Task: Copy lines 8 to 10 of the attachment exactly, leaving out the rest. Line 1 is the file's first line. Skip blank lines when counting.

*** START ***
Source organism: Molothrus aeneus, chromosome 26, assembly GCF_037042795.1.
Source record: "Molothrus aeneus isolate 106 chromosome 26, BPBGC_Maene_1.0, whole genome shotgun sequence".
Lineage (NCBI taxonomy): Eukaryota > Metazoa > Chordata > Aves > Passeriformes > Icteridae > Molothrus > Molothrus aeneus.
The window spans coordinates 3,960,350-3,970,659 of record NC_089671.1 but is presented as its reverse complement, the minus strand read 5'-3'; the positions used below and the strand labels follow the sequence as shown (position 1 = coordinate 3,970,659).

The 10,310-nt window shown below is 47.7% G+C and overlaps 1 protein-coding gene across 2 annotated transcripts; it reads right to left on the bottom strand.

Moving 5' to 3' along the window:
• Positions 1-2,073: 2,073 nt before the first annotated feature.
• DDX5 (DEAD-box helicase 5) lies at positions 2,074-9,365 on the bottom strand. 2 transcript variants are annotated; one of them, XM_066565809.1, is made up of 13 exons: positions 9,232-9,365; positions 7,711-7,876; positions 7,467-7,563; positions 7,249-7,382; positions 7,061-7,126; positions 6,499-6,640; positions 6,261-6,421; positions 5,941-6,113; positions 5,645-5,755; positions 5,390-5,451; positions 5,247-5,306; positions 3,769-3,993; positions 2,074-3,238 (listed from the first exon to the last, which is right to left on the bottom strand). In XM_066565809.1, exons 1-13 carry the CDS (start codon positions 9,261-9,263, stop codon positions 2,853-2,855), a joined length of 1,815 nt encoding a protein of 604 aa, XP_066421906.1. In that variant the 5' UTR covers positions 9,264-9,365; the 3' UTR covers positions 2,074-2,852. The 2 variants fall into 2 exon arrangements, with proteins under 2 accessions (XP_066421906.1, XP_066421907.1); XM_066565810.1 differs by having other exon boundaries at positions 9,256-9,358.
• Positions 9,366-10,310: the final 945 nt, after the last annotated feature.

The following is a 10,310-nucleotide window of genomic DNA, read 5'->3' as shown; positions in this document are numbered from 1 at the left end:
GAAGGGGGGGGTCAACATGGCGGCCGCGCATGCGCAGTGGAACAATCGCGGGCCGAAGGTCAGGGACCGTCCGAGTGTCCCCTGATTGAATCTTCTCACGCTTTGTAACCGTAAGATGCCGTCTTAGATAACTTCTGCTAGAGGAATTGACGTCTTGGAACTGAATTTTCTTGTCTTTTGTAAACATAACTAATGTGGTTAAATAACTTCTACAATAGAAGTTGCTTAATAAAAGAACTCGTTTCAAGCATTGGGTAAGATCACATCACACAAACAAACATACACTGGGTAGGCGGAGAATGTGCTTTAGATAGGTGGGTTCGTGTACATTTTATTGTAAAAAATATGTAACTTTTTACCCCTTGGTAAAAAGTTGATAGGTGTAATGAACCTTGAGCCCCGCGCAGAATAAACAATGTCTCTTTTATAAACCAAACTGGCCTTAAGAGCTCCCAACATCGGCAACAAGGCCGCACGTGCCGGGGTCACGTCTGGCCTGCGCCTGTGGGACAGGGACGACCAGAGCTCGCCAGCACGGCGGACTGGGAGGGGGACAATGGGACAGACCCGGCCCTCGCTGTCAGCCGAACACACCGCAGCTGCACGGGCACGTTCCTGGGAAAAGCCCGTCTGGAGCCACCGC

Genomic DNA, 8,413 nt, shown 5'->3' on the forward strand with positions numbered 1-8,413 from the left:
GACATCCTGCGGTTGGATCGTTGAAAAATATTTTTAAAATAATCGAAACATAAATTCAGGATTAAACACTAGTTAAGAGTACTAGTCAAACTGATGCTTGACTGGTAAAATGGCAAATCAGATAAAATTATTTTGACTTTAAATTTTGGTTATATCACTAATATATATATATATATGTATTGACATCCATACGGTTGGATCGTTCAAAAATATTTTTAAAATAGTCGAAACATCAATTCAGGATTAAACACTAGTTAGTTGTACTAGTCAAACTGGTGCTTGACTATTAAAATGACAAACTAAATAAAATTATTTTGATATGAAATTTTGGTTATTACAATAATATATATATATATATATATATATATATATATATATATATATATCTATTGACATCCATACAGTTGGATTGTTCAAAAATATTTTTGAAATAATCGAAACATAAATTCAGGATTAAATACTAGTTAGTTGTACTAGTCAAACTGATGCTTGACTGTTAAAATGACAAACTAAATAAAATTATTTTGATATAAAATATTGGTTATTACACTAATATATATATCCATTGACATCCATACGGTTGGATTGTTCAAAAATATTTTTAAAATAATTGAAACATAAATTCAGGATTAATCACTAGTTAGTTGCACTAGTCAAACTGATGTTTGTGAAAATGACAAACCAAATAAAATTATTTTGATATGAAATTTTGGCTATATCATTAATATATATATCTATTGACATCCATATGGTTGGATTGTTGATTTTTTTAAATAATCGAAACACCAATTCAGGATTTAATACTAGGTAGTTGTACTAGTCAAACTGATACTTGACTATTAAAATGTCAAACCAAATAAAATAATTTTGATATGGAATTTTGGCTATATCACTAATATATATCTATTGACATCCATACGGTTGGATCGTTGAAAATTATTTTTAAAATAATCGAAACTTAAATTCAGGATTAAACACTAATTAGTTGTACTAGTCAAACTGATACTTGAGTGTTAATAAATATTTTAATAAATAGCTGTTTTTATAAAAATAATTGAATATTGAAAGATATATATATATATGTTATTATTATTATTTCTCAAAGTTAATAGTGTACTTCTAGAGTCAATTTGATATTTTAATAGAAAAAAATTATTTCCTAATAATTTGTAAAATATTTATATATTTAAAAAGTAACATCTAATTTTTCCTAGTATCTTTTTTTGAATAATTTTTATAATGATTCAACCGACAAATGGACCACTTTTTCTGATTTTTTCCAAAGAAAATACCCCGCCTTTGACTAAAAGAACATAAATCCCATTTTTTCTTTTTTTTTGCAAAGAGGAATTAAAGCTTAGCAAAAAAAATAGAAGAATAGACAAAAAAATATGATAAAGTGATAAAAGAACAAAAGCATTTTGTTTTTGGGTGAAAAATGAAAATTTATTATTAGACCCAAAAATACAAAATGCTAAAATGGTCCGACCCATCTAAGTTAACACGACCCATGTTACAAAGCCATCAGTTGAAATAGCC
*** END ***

• DDX5 (DEAD-box helicase 5) lies at positions 2,074-9,365 on the bottom strand. 2 transcript variants are annotated; one of them, XM_066565809.1, is made up of 13 exons: positions 9,232-9,365; positions 7,711-7,876; positions 7,467-7,563; positions 7,249-7,382; positions 7,061-7,126; positions 6,499-6,640; positions 6,261-6,421; positions 5,941-6,113; positions 5,645-5,755; positions 5,390-5,451; positions 5,247-5,306; positions 3,769-3,993; positions 2,074-3,238 (listed from the first exon to the last, which is right to left on the bottom strand). In XM_066565809.1, exons 1-13 carry the CDS (start codon positions 9,261-9,263, stop codon positions 2,853-2,855), a joined length of 1,815 nt encoding a protein of 604 aa, XP_066421906.1. In that variant the 5' UTR covers positions 9,264-9,365; the 3' UTR covers positions 2,074-2,852. The 2 variants fall into 2 exon arrangements, with proteins under 2 accessions (XP_066421906.1, XP_066421907.1); XM_066565810.1 differs by having other exon boundaries at positions 9,256-9,358.
• Positions 9,366-10,310: the final 945 nt, after the last annotated feature.

The following is a 10,310-nucleotide window of genomic DNA, read 5'->3' as shown; positions in this document are numbered from 1 at the left end: